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All Yesterday's Parties
April 30, 2003 9:53 AM   Subscribe

Archive footage of a lanky 19 year old draft-dodger guiding CBC documentary film makers around the LSD and cannabis addled hippie village of Yorkville back in 1967. His name? William Gibson. Via William Gibson Board.
posted by armoured-ant (13 comments total)

 
I never knew that CBC had archives online. I'm sure to spend some time on this site. Thanks for the link.

Now, where are all the early Mr. Dressup files?
posted by smcniven at 10:01 AM on April 30, 2003


Great link -- He looks terrific

Too bad Gibson's retiring his blog
posted by matteo at 10:42 AM on April 30, 2003


Gibson rocks!

After reading his latest, Pattern Recognition, I decided it was time to reread the Neuromancer series and actually read the Bridge series. Just got started with All Tomorrow's Parties. I'll have to reread Pattern Recognition, but it seemed weaker than his others in many ways. I do wish he could figure out how to write endings...
posted by Windopaene at 11:03 AM on April 30, 2003


Damn Hippies.
posted by jonmc at 11:06 AM on April 30, 2003


I'll have to reread Pattern Recognition, but it seemed weaker than his others in many ways. I do wish he could figure out how to write endings...

I followed Gibson around his signing tour for PatRec here in the UK. I had a chat with his publicist (who is, by the way, hot) and was fortunate enough to get an interview with him. What came to light about the structure of his novels is that they are character+character+situation. In that the story evolves itself, and he eventually lets it begin to swallow itself at the other end. I think. It's weird. The structure is a lot more about the characters than the plot.

Almost all of his books, though, tie themselves up quite completely at the end. Everyone ends up either happy or dead. Which, in it's own way, is kinda nice.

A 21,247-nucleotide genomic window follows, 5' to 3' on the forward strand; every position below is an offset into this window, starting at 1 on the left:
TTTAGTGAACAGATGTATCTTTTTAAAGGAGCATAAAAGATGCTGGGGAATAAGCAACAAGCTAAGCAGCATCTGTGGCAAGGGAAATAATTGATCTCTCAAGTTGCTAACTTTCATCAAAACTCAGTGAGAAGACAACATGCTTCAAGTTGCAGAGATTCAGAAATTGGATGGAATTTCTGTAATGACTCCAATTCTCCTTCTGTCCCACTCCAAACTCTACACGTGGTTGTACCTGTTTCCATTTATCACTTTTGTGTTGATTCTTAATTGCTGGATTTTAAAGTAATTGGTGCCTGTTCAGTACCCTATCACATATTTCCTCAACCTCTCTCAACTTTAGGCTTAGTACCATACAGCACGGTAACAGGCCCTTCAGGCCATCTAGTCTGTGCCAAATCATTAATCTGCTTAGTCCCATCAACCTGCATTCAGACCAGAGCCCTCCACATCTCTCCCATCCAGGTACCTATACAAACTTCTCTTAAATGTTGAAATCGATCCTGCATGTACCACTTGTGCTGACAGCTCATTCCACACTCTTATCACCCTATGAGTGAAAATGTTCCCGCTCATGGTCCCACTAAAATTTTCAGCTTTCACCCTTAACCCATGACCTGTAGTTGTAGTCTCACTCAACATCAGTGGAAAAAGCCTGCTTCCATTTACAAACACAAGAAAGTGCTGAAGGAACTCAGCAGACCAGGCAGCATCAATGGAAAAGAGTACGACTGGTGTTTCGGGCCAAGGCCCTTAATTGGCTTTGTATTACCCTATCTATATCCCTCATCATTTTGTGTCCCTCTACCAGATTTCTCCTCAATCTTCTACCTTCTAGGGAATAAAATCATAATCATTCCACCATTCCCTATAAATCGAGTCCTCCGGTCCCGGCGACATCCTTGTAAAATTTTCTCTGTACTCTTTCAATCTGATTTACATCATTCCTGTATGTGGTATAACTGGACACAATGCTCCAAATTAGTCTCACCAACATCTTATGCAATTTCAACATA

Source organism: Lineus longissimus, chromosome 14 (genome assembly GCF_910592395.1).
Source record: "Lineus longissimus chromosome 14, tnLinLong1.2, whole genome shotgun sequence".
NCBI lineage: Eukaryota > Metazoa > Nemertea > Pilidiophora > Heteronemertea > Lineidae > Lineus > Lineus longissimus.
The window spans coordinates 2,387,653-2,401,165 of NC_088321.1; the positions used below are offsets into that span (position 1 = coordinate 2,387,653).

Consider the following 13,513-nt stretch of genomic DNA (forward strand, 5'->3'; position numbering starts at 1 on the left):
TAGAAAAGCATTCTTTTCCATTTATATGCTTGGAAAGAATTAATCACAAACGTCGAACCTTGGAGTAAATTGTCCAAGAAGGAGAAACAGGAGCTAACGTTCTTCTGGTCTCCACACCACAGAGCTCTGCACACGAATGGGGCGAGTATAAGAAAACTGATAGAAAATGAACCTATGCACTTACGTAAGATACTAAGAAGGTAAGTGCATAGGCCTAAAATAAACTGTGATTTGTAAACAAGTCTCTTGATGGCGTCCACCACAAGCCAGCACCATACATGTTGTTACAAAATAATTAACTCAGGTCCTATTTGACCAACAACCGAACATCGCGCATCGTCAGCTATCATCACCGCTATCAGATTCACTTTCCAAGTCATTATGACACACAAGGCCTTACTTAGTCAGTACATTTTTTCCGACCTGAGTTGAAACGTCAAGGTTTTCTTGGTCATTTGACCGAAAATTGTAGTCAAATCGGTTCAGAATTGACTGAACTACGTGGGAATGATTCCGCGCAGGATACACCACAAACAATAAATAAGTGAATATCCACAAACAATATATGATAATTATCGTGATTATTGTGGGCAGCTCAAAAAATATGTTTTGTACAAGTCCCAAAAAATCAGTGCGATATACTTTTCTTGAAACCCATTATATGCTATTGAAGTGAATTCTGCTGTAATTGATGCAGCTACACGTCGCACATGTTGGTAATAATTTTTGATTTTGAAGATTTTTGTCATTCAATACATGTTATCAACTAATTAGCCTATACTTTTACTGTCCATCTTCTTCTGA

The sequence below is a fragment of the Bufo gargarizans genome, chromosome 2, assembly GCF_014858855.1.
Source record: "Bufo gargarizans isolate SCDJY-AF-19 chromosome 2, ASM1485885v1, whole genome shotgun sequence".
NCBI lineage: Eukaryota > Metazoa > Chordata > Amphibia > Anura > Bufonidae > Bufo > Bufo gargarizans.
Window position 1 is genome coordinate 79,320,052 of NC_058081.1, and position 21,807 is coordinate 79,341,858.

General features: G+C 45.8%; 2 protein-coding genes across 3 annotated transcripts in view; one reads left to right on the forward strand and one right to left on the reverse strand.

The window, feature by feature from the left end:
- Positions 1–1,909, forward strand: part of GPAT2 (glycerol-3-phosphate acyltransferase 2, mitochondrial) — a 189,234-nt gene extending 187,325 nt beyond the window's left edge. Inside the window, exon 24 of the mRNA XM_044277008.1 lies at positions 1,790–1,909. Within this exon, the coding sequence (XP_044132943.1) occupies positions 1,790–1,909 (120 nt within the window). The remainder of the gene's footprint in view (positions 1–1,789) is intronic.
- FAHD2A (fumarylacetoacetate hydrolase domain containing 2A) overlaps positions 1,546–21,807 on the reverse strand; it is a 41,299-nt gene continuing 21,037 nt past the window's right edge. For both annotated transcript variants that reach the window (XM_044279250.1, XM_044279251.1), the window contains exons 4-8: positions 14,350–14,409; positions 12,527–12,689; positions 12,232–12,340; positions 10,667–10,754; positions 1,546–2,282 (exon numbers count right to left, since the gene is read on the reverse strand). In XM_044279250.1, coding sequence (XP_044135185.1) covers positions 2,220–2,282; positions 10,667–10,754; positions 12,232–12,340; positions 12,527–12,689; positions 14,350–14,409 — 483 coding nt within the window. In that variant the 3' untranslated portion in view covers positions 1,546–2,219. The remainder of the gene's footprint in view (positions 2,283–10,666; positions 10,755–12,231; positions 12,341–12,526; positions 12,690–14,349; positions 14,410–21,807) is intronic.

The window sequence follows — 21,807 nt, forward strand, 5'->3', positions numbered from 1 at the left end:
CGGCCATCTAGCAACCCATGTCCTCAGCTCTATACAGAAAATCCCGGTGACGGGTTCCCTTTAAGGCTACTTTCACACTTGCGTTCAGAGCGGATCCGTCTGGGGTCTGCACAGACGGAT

[self link] I'll have the write up, transcript and MP3s of his readings and the interview up on my web site soon.
posted by armoured-ant at 11:29 AM on April 30, 2003


Gibson is a little more than in love with his post-modern experiments, armoured-ant, but since they usually work out well all's forgiven.
posted by billsaysthis at 12:10 PM on April 30, 2003


I'm a huge fan of the Sprawl novels, but my problem with Gibson is that he's like Woody Allen; cashing in on the same cliches he made famous for a couple of decades now.

Admittedly, I haven't read Pattern Recognition, nor am I about to because All Tomorrow's Parties was just more of the same tired Gibson we've been getting for years. Gibson is treated like P. K. Dick (who wrote a fair amount of crap); above criticism from the vast majority of reviewers.

That's bad.
posted by mark13 at 12:22 PM on April 30, 2003


Gibson is treated like P. K. Dick (who wrote a fair amount of crap); above criticism from the vast majority of reviewers.

Read Pattern Recognition. It's worth it, and it's not just more post-post-present stuff. Single narrator, present day mystery action novel. Relevant. Pleasant.
posted by armoured-ant at 12:56 PM on April 30, 2003


Gibson has pointed out that his favorite WG books are Count Zero, Idoru
which is weird because they're also my favorites

but the one he still re-reads is the excellent Gibson-Sterling book The Difference Engine
posted by matteo at 2:03 PM on April 30, 2003


Did anyone actually listen to Gibson in that clip? OMG. I have never heard such vacuous, commonplace twaddle, such a stream of media cliches about the 'counterculture'. This is William Gibson?

He had to have been stoned.

In a way, it's kind of a positive thing. It says that even if you are a 19-year-old stoner, who can't articulate a single interesting or unique idea, you, too, can grow up to write Count Zero. yes, probably the best of the Sprawl novels
posted by Slithy_Tove at 6:28 PM on April 30, 2003


Gibson's getting rid of his blog?

:(
posted by delmoi at 6:47 PM on April 30, 2003


Everything he said in the video was a lie.
posted by xmutex at 2:04 PM on May 1, 2003


Perhaps, but use the permanent link.
posted by hyperizer at 2:46 PM on May 1, 2003


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